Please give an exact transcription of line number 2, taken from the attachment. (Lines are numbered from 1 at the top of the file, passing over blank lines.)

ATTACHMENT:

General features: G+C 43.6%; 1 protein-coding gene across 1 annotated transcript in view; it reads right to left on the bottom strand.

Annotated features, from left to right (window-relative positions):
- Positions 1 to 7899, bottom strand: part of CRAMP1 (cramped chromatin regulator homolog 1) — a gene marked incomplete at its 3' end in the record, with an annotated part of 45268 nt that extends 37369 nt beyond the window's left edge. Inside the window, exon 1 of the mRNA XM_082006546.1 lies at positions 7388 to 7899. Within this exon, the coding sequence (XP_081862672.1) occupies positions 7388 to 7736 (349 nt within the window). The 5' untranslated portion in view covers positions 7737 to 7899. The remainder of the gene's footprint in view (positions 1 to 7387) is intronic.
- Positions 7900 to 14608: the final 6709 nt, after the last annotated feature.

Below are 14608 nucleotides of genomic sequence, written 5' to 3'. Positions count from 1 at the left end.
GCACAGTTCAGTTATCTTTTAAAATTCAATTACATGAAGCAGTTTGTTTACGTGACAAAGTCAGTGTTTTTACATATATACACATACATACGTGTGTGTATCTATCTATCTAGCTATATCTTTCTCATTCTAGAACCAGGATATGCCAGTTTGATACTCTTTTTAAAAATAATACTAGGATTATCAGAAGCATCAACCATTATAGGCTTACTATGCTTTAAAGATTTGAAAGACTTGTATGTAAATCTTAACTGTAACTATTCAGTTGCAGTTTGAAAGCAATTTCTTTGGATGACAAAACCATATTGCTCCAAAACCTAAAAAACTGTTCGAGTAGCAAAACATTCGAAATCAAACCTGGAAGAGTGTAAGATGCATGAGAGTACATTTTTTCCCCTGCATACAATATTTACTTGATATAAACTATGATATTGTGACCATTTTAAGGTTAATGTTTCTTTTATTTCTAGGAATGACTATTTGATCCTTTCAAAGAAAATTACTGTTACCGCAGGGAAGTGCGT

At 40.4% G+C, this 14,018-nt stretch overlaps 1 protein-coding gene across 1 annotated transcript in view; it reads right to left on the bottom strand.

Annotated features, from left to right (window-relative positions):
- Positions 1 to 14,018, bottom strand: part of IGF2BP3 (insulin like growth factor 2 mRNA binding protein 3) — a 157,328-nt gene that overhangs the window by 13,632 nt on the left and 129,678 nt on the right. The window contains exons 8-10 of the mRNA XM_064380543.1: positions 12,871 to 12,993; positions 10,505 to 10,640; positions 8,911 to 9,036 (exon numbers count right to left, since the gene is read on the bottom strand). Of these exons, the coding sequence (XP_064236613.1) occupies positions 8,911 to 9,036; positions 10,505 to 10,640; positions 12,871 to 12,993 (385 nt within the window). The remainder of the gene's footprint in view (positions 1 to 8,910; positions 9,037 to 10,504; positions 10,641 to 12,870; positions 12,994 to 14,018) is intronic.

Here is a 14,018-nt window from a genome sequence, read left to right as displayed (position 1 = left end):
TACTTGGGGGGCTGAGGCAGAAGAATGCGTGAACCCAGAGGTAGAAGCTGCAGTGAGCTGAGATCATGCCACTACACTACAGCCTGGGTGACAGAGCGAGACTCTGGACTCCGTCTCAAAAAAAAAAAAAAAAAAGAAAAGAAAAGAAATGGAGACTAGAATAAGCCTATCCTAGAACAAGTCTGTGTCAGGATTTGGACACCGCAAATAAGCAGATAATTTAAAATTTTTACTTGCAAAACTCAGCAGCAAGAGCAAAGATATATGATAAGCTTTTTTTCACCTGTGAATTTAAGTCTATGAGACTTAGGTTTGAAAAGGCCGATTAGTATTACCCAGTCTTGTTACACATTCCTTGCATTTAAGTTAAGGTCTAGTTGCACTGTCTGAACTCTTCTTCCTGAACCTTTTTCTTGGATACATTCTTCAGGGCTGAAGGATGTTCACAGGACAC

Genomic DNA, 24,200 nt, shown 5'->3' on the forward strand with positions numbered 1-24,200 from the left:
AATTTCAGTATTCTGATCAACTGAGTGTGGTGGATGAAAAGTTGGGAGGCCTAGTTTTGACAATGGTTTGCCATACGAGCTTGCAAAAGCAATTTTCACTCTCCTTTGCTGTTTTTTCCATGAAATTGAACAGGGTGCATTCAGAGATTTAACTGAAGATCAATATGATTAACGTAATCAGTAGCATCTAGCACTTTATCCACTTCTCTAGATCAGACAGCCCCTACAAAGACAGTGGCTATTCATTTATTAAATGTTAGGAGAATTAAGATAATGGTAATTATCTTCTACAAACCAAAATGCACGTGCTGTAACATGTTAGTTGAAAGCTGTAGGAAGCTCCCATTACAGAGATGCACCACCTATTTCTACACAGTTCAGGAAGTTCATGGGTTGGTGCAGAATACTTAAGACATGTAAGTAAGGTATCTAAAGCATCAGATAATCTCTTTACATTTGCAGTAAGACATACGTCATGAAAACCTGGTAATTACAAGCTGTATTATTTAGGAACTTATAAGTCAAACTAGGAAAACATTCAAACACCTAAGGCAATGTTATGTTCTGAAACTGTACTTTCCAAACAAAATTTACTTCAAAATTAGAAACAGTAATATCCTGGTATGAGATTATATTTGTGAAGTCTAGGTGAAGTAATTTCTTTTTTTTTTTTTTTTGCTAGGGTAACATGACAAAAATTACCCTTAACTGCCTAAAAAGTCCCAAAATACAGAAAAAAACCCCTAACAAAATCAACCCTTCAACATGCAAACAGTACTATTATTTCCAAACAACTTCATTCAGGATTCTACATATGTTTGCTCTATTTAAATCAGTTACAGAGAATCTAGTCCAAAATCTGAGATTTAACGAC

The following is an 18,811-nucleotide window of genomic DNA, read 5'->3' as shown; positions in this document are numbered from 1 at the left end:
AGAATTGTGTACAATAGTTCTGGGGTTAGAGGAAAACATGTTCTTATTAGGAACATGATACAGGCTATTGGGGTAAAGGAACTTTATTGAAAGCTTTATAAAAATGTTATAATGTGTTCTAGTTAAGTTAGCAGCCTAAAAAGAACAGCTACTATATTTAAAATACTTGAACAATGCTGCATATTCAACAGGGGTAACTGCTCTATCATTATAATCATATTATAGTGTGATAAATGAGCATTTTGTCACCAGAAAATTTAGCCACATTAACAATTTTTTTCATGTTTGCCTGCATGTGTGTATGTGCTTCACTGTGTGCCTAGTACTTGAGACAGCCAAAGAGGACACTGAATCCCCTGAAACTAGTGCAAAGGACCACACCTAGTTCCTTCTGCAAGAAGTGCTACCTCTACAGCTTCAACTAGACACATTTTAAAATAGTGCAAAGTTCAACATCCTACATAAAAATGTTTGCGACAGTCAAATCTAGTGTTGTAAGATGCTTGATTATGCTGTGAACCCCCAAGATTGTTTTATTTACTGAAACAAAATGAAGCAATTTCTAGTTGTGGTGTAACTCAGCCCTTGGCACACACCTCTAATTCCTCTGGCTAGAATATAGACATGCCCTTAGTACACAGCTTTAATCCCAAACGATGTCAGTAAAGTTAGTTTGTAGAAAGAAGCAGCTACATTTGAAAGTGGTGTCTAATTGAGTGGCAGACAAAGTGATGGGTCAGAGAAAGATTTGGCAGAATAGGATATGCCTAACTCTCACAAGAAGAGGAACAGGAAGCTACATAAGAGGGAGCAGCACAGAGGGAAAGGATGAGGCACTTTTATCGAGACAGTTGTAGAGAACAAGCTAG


Annotated features, from left to right (window-relative positions):